In human-induced climate change, the emission of harmful gases plays a major role. The energy turnaround is intended to drive the switch from fossil fuels, one of the main emitters of these pollutants, to renewable energies.
Examples are the combination with oxygen (O2) to water (H2O) or the combination with carbon (C) to methane (CH4). To obtain pure hydrogen as an energy carrier, it must be split off from these compounds. On an industrial scale, this is mainly done through methane (from natural gas). However, since both the extraction of natural gas and the industrial separation process release carbon dioxide (CO2) and other pollutants, this hydrogen is not a sustainable energy source. The production of hydrogen is therefore divided into different classes depending on how much the process impacts the environment. The most sustainable option is green hydrogen, which is produced through electrolysis using electricity from renewable sources and water. However, the storage and transport of hydrogen, regardless of its origin, is challenging. In its gaseous state, this is only possible in pressure vessels at 200 to 700 bar. Alternatively, the hydrogen can be liquefied, but this requires it to be cooled down to minus 253 °C. Special cryogenic containers are needed for this. All these issues make the use of hydrogen very complex and expensive.
When hydrogen produced by electrolysis and electricity from renewable sources are used, the resulting ammonia is also correspondingly climate-neutral. The longer this ammonia has to be stored for or transported, the more profitable it is as an energy carrier compared to hydrogen. Both hydrogen and ammonia have to be liquefied for this purpose; in the case of ammonia, this is possible from as low as -33 °C. In addition, high-pressure vessels are not required for ammonia. Both have a major advantage in terms of cost and, of course, energy consumption. In order to then use the hydrogen contained in the ammonia as an energy carrier, for example for fuel cells, the ammonia is broken down again into its components using crackers. However, this conversion is not fully possible; a residual amount of ammonia always remains in this process, even with the aid of catalysts. The remaining ammonia not only poses a risk to air quality, but could also cause damage in fuel cells that are operated with hydrogen. Therefore, continuous measurement of the remaining ammonia is essential in order to remove it in further process steps. The lower the detection limits of the measuring device, the more reliably even the smallest concentrations of ammonia can be determined. The laser gas detection modules from Axetris are able to detect ammonia even in the sub-ppm range in real-time measurements and are therefore particularly well suited to this purpose.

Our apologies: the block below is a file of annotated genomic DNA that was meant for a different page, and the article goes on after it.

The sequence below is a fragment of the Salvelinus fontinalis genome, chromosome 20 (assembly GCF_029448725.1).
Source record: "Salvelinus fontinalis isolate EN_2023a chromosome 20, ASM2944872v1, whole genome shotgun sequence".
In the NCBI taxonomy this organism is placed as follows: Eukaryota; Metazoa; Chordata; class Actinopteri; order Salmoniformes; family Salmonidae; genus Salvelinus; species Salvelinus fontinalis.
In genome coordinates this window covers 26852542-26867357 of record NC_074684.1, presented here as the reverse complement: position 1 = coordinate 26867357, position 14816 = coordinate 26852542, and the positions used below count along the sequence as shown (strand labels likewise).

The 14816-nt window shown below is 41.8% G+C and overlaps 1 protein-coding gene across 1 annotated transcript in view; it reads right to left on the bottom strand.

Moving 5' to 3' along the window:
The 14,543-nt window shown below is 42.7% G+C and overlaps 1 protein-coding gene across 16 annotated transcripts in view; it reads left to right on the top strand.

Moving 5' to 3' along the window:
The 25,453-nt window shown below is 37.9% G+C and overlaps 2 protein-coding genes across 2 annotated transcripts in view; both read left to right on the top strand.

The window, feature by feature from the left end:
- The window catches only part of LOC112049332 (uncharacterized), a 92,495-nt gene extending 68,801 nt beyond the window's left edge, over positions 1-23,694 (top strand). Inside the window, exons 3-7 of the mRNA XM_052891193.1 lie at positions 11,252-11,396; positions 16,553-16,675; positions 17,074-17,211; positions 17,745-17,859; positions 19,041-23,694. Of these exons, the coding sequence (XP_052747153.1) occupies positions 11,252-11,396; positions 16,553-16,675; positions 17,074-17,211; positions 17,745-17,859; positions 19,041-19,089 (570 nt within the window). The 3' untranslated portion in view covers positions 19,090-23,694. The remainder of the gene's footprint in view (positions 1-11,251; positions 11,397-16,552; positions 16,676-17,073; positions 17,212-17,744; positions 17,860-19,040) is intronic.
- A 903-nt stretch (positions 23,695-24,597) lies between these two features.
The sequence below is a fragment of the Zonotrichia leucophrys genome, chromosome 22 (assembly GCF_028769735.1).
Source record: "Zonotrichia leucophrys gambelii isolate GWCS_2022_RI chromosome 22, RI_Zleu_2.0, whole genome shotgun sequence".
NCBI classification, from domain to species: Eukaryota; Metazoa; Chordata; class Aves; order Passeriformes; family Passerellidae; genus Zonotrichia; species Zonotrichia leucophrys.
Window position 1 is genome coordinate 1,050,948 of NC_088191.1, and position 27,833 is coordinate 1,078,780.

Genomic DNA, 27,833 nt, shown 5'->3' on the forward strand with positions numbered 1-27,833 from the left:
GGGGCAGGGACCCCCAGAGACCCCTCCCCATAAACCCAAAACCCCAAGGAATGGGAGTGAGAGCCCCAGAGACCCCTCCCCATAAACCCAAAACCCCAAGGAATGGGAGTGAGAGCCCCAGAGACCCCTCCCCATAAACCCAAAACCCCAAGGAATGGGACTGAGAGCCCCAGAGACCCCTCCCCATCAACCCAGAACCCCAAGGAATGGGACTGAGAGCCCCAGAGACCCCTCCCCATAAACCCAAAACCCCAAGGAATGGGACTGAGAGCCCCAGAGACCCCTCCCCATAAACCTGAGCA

Moreover, emissions from this sector have been rising continuously for the last three decades. In addition to vehicles with conventional combustion engines, the number of newly registered vehicles powered by electricity is also on the rise. Depending on the type of electricity used, these cause significantly less CO2 during the journey than those with combustion engines. However, if the production and disposal of these electric vehicles are included in the calculation, the balance is not quite as positive. Vehicles powered by hydrogen fuel cells can offer a sustainable alternative. And hydrogen could not only be a solution for the mobility of future for private vehicles. With more advanced technologies, hydrogen could also be used for trucks, agricultural vehicles or even ships. Promising and interesting projects are already underway around the world. There are also initial projects targeting vehicle engines powered directly by ammonia. The additional effort required to convert ammonia to hydrogen could possibly be avoided. And since ammonia contains no carbon either, it burns without emitting carbon dioxide, just like hydrogen.